# The amazing math of potato chips

## The shapes of the salty snacks hide amazing complexities and mathematical formulas aimed at creating the best possible angle to pack, take out and eat

Tal Sokolov/Davidson Institute of Science Education|
Remember how in school, preparing for a field trip, you would wander the aisles of a supermarket in search of the perfect snack, and would eventually end up choosing a hyperbolic paraboloid? Or in other words, Pringles potato chips?
The very particular shape of this snack has some interesting, carefully chosen features. Among other things, these features allow the snack to pass through an opening that at a first glance seems too narrow, as demonstrated by the popular science educator Kyle Hill on her Twitter account.
As can be seen in the video, the piece of chips, with curves that endow it with a clear three dimensional appearance, somehow manages to pass through an opening that is about as thick as the piece of chip when flattened.
The secret of the potato chip is that its shape is defined as a “ruled surface”. In a ruled surface you can draw a straight line through any point on the surface, such that every point on the straight line lies on the surface. Most lines that pass through a point on the surface will not lie on the surface for their entire length, but it is guaranteed that at each point on the ruled surface we can draw at least one straight line that satisfies this condition. A shape easy to use in order to test this feature is a cylinder. At any point on the surface of a cylinder we will be able to draw a straight line in the direction of the cylinder’s axis that will lie on the surface of the cylinder. A sphere, unlike a cylinder, is not a ruled surface. At any point on the surface of a sphere, any straight line we draw will exit the boundaries of the sphere’s surface.
The property of a ruled surface is also characteristic of more complex forms, for example a flat Möbius strip - a strip created from a long and flat strip of paper, in which one end is turned by 180 degrees and attached to the other. Returning to the example with which w started, a hyperbolic paraboloid is also a ruled surface. A hyperbolic paraboloid is a geometric surface reminiscent of a horse saddle, and the potato chip is shaped as a segment of it.
Since the potato chip, the hyperbolic paraboloid, is a ruled surface, at any point on it you can draw a straight line that will lie on its surface (in fact, a hyperbolic paraboloid is a double ruled surface, which implies that two different lines can fulfill the condition at each point - one, however, is sufficient for our purpose). As a result we can start sliding the chip into the narrow opening while turning, such that each time there is a straight line on the chip that is oriented towards the opening. Any line of points on the chip that passes through the opening is a straight line.
In this video we can see how by drawing only straight lines, in three dimensions, we can create a hyperbolic paraboloid:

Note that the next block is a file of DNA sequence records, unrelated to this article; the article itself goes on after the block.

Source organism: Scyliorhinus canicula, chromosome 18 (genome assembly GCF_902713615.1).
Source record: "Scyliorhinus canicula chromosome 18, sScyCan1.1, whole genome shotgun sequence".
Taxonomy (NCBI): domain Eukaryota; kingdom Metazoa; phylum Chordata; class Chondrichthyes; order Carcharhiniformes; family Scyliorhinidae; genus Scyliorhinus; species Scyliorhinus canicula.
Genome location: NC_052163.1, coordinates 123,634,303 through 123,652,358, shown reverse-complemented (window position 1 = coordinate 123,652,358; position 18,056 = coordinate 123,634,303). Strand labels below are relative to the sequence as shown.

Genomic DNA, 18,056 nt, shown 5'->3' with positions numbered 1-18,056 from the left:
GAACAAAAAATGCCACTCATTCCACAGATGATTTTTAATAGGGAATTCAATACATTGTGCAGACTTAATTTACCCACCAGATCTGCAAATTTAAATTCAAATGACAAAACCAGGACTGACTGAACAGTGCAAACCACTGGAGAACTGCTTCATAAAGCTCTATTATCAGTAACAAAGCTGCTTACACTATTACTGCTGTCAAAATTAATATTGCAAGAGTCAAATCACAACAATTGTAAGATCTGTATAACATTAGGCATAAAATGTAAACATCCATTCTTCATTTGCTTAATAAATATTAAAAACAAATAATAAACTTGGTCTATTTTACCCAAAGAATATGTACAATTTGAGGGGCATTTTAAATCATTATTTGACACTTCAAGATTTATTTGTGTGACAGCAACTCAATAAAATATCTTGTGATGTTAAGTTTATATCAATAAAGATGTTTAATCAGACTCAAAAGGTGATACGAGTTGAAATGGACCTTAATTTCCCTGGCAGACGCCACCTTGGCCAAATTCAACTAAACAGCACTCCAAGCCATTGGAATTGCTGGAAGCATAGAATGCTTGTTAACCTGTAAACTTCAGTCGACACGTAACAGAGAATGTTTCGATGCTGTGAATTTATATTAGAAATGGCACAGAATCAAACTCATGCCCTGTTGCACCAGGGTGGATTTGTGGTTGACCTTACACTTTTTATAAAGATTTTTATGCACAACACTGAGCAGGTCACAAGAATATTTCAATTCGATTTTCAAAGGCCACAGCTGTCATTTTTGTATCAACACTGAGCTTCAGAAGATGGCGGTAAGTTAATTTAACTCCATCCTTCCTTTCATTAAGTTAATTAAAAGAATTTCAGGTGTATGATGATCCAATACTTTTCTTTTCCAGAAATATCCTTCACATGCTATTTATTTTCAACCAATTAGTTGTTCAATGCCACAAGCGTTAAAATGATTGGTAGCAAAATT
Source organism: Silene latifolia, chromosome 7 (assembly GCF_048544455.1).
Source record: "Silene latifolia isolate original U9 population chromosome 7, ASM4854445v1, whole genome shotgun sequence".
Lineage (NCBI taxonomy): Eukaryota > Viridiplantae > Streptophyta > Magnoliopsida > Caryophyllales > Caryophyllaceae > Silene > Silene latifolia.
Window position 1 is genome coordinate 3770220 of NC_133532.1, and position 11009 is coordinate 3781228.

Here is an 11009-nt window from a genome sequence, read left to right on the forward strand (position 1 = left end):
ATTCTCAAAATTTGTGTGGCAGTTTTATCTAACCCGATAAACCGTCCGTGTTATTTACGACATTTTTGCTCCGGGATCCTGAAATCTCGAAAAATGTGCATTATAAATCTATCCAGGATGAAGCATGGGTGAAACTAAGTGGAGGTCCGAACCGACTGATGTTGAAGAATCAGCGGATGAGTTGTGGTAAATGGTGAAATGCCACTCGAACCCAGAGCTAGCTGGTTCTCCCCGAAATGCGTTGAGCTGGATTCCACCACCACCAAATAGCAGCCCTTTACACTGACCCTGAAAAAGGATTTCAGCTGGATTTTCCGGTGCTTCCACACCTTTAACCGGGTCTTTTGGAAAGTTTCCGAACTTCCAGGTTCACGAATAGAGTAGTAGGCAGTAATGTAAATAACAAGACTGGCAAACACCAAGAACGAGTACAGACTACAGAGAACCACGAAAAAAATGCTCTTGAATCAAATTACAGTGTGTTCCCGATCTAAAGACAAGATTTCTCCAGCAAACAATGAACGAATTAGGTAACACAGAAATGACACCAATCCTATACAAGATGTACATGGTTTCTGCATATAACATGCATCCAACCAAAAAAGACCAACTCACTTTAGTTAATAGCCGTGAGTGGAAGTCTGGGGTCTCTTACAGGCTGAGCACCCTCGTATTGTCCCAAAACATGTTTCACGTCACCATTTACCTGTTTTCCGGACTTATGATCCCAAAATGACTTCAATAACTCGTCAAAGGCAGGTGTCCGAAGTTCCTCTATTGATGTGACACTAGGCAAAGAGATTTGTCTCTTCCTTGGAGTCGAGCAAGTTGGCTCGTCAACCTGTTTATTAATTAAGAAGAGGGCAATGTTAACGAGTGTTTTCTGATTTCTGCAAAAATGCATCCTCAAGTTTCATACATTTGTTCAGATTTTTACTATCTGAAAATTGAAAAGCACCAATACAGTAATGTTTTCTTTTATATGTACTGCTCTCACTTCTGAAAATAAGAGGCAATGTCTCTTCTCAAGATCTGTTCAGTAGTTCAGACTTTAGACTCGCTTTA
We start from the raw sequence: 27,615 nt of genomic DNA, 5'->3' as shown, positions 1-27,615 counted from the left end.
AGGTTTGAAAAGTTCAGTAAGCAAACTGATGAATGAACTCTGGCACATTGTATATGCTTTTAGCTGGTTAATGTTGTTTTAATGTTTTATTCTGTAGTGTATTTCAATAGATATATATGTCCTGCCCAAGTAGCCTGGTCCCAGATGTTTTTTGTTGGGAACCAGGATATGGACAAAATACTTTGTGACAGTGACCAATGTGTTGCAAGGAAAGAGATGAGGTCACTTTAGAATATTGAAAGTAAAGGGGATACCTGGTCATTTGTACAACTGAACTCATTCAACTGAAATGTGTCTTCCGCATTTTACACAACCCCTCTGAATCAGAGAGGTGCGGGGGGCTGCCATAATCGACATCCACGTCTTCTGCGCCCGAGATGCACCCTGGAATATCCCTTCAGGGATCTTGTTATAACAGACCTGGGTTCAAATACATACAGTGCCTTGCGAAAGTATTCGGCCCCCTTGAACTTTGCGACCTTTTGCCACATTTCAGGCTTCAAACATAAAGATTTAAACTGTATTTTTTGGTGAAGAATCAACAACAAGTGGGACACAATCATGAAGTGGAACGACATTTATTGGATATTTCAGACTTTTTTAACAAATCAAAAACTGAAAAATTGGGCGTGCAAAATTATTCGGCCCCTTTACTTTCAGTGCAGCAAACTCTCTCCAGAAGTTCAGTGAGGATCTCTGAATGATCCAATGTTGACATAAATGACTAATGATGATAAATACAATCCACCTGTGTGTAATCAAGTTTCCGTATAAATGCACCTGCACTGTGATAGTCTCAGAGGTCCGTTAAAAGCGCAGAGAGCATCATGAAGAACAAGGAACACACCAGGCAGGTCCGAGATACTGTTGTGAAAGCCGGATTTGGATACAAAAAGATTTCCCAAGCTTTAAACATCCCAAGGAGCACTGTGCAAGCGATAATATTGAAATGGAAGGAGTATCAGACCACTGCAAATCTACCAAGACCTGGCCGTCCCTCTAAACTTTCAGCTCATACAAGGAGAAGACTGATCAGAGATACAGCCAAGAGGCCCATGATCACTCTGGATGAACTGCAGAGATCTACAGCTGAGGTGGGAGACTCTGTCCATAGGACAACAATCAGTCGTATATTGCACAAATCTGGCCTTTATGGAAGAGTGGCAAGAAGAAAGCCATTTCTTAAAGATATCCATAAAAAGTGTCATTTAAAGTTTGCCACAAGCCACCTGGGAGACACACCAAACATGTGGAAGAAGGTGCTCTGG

The shape of the potato chip was not chosen so that it would be entertaining and counterintuitive to pass it through narrow slits. It has other useful qualities.
As stated, the potato chip is a hyperbolic paraboloid, a type of paraboloid. A paraboloid is a geometrical surface in which each cross section is a parabola, an equation where the variable changes at a power of two (such as: y = a + bx + cx^2).
A hyperbolic paraboloid is defined by three variables: x, y and z, according to the equation: z = {{{y^2}\over b} – {{x^2} \over a}}, when a and b are positive numbers. The three variables represent the three dimensions of a space: length, height and width. While a hyperbolic paraboloid is a two dimensional surface, it “needs” a three dimensional space to curve through according to the equation. To identify the parabolas that hide within the surface, all we have to notice is that for y=0 we get (z=-{{x^2} \over a}\), that is to say a “frowning” parabola, while for x=0 we get (z={{y^2} \over b}\), a “smiling” parabola. Both of these parabolas are two-dimensional and are known to us as the form of equations with a power of two.
The two parabolas, which are oriented in opposite directions, give the hyperbolic paraboloid its saddle shape.
The saddle shape creates a saddle point at the center of the snack. To demonstrate this point, if we take an imaginary Pringles chip and look along its length, we will see a minimum point at the center of the U-shaped convex line. However, if we look along the width of the chip, we will see that that same point is the maximum point of the arch shaped concave width line.
A saddle point is a stable point at which the slope reaches zero, although it is not the minimum or maximum point of the surface. There are different factors that affect a shape’s fragility, including its geometry. A saddle point is one of the factors that make an object less fragile: it makes is harder for cracks and fractures to form. No one wants a snack that crumbles easily. Besides, this shape is convenient for compact packaging, since the individual chips fit tightly on top of each other.
Who would have thought that snack design is a job for mathematicians?

Reprinted with permission from Davidson Institute of Science Education